Nick Brandt

This Empty World

Nick Brandt | Photographed by Knut Koivisto

“On This Earth, A Shadow Falls, Across the Ravaged Land”. A single expression was not enough for Nick Brandt. Combining the titles of his first three books, On This Earth, A Shadow Falls, Across the Ravaged Land, the photographer pronounced a kind of verdict, alerting his readers to the dangers of hunting and poaching African wildlife, a cause that he has also fought for through his advocacy and his NGO, Big Life Foundation. Despite some progress made in the field of conservation – such as the closure of the ivory market in China – the photographer is continuing the fight. And is formulating a new expression. With This Empty World, he decries the rampant urbanisation that results in the loss of natural habitats for animals – the main threat to ecosystems today.

Before committing body and soul to saving African wildlife, Nick Brandt worked as a film director. You’re probably familiar with his work, as he produced music videos such as Porcelain for Moby, or Stranger in Moscow, Childhood and Earth Song for Michael Jackson. It was during a shoot in Kenya for Jackson that Brandt first came into contact with the animals that he has now been photographing for over fifteen years. And his talents as a director have fuelled his success as a photographer. Brandt has combined the two forms of expression to establish himself as one of the greatest authors in his field – and revolutionised the codes of black and white animal photography.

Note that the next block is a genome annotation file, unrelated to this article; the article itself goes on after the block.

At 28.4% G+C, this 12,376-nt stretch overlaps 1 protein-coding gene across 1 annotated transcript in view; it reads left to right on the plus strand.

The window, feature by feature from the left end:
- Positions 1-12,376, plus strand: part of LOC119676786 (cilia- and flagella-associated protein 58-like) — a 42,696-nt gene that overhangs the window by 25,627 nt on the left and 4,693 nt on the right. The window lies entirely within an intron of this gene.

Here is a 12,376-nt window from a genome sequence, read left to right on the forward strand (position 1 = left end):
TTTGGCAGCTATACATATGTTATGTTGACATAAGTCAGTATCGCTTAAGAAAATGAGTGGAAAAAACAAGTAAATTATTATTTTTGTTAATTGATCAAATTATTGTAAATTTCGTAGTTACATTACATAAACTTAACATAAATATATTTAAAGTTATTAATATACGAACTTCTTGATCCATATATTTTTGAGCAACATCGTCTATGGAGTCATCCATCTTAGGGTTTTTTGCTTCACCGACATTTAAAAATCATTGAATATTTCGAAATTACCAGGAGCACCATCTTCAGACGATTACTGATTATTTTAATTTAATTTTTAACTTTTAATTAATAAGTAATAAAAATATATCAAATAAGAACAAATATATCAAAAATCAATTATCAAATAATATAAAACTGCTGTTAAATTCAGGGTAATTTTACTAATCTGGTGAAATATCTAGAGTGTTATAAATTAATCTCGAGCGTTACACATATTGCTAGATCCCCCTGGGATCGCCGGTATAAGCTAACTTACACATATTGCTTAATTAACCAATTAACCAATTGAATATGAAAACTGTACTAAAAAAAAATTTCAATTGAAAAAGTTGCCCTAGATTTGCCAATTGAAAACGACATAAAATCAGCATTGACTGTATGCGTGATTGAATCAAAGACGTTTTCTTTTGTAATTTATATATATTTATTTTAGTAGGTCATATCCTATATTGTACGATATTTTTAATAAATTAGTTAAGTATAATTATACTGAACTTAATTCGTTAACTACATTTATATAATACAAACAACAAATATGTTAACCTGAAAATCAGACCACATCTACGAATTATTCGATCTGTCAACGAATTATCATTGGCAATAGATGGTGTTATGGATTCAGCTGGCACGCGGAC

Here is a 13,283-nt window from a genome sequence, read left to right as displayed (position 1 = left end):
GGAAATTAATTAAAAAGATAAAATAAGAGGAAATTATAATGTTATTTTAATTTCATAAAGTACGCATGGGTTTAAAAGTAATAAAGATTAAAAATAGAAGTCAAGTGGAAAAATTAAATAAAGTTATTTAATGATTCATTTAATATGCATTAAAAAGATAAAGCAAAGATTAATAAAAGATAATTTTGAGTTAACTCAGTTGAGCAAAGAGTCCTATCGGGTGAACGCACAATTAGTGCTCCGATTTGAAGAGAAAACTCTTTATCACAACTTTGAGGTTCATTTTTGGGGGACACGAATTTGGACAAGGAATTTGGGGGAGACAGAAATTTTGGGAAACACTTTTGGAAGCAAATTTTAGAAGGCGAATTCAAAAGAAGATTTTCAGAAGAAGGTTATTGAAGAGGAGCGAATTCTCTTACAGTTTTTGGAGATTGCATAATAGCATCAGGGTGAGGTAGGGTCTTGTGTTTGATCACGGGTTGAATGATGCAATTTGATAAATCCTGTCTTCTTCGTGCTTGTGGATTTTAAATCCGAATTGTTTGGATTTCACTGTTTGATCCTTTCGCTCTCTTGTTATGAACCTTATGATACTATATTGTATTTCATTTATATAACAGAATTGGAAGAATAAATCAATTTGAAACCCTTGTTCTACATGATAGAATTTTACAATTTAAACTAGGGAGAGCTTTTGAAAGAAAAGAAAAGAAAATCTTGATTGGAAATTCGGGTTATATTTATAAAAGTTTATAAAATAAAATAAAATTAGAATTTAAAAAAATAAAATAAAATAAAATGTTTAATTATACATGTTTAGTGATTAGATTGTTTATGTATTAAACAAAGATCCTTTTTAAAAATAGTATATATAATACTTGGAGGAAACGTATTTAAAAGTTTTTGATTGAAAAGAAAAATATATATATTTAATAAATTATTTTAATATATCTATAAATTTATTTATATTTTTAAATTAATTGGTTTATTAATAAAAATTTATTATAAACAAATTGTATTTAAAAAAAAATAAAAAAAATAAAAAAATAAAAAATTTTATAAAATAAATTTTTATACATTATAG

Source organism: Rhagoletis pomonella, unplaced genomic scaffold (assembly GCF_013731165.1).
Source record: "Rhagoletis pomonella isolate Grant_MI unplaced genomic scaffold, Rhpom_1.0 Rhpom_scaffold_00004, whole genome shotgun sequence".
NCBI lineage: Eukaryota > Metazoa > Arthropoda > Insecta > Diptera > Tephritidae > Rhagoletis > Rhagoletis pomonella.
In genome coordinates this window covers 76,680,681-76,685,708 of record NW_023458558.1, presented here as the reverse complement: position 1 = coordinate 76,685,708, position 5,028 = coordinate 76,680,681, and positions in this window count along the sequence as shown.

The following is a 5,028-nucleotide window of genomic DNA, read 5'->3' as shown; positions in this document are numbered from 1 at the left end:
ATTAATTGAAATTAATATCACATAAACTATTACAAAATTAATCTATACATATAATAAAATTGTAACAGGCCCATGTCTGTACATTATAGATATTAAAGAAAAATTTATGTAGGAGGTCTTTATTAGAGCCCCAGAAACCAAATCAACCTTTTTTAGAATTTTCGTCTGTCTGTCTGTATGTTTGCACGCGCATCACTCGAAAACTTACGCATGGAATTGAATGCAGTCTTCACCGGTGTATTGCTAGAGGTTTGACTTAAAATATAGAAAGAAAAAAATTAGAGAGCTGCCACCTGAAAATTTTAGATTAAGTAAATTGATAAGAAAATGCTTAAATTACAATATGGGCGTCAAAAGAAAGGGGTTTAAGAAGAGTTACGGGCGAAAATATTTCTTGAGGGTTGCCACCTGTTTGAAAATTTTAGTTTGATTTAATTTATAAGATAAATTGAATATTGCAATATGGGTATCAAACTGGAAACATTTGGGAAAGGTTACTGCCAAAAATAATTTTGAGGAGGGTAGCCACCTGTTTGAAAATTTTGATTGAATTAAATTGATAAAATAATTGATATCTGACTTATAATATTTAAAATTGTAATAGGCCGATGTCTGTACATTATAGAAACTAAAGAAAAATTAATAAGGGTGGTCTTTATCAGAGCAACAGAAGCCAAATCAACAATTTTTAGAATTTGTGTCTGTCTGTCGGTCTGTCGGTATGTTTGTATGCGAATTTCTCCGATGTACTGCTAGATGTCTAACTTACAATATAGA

In photographs where dystopia rubs shoulders with surrealism, elephants, rhinos, lionesses and giraffes wander aimlessly amid scenery created from scratch by Nick Brandt and his teams. His pictures are produced by merely superimposing two images. No other trickery is involved. A process that is very much like its creator: ambitious, committed and visionary. This latest monograph, a first in colour for Nick Brandt, is a striking illustration of a world overwhelmed by unbridled human development, in which there is little room left for animals to survive. A body of work that questions us about our world’s future: what kind of place will we live in when we are stripped of all nature’s wonders?

In addition Nick Brandt is showing in Baden his work The Day May Break which he photographed in Zimbabwe and Kenya at the end of 2020 – completely without digital compositing techniques. It is the first part of a global series that portrays both people and animals affected by ecocide – as Brandt calls the worldwide climate collapse: “Ecocide literally translates to murdering our home, planet Earth”.

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